Toronto Housing Market Slowly Recovering: TREB September Report

By: Zoocasa

Toronto’s housing market is slowly recovering but still has not reached the peak levels seen in 2016 and 2017. The Toronto Real Estate Board (TREB) in its September report announced that sales jumped 22% year over year to 7,825 transactions, but are still far below the 9,800 transactions recorded in September 2016.

The drop is likely due to the provincial government and federal bank regulator imposing a series of regulations, specifically meant to chill the market — in which it somewhat succeeded. Although sales dropped, prices, especially those at the cheaper end of the market, continue to rise. But expensive detached homes, such as houses for sale in North York and Oakville houses for sale, saw a correction. Prices for those kinds of single-family homes remain mostly flat. 

This September, however, prices for all market types across the Greater Toronto Area did in fact rise — 4.1% for detached houses to $1,050,421 and 4.2% for condos to $595,014. The 905 in particular saw an upswing compared to the 416. While prices for single-family homes rose just 1.2% in the 416 to $1,360,623, they rose 4.5% to $946,256 in the 905. Similarly, while condos rose just 3.3% in the City of Toronto to $636,817, they rose an incredible 9.2% in the 905 to $497,403. It’s unclear why activity in the 905, which was hit far harder by the stress test and Fair Housing Plan, jumped this Fall.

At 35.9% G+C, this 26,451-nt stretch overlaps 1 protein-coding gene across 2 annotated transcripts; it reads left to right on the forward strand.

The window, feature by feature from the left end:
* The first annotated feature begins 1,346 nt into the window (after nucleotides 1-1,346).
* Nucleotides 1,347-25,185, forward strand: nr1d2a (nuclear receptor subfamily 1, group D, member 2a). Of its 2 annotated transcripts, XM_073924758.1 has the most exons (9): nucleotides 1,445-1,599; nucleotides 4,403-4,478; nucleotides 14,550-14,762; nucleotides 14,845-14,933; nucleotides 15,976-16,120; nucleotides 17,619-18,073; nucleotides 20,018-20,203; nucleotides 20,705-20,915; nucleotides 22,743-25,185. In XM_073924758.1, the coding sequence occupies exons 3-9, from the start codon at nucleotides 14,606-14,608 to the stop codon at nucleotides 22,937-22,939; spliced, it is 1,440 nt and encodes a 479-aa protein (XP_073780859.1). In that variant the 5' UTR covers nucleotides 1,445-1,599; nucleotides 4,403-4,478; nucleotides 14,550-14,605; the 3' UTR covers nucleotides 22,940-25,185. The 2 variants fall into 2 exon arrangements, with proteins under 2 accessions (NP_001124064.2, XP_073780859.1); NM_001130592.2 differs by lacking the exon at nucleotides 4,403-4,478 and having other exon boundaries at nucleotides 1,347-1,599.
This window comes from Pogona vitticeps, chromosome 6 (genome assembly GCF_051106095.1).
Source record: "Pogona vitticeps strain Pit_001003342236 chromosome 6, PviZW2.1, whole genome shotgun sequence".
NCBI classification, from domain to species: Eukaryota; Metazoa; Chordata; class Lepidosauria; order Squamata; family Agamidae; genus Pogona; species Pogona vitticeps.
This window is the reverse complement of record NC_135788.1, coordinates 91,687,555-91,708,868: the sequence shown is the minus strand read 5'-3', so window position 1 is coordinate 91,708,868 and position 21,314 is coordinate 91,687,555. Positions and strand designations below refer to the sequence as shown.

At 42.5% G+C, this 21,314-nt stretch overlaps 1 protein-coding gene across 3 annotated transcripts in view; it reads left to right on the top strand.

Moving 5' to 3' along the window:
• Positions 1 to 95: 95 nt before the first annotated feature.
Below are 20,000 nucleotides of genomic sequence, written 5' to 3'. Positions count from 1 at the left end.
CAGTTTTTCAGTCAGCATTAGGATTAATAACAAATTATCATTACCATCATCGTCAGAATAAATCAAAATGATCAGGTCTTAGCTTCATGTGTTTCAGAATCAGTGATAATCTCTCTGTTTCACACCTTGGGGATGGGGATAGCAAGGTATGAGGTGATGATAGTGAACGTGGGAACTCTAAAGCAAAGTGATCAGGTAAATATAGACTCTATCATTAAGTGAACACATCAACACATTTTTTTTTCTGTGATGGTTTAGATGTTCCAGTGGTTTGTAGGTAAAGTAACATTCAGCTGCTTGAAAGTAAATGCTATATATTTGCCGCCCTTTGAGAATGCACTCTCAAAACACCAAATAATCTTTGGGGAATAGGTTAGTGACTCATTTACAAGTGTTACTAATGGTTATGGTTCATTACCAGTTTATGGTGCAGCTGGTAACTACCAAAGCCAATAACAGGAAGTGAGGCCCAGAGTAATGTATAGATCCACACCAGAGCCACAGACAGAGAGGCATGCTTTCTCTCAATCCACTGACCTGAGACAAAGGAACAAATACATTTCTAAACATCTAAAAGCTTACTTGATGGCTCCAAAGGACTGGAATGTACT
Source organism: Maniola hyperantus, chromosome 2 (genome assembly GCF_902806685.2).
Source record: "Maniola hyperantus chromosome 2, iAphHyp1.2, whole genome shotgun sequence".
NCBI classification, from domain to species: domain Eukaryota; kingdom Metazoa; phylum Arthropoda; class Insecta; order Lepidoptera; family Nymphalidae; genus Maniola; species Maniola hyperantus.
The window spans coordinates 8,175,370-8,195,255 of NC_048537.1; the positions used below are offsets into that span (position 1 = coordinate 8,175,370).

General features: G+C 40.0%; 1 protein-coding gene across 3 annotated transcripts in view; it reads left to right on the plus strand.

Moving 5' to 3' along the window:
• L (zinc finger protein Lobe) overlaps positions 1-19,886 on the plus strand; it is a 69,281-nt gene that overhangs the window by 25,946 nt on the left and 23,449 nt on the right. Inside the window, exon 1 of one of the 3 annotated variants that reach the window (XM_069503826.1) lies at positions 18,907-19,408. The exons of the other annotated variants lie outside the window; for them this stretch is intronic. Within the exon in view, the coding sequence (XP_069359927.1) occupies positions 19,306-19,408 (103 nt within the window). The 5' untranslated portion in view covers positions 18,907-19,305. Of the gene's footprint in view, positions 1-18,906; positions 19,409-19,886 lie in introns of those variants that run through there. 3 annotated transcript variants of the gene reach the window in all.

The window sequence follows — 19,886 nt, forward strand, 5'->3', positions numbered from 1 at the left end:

The average selling price for all properties was up 5.8% to $843,115 — the biggest jump seen in 2019.

TREB expects prices to continue their recovery, as new housing supply, already tight, shrinks further. New listings are down by 1.9% year over year to 15,611. Active listings are also down, 14.1% to 17,254.

“We have experienced multiple months this year wherein the annual rate of sales growth outpaced the annual rate of new listings growth, resulting in the overall number of active listings at month-end being well-below last year’s levels. This speaks to tightening market conditions and an accelerating annual rate of price growth,” TREB reports.

For more information on Toronto’s September housing market, check out the infographic below:


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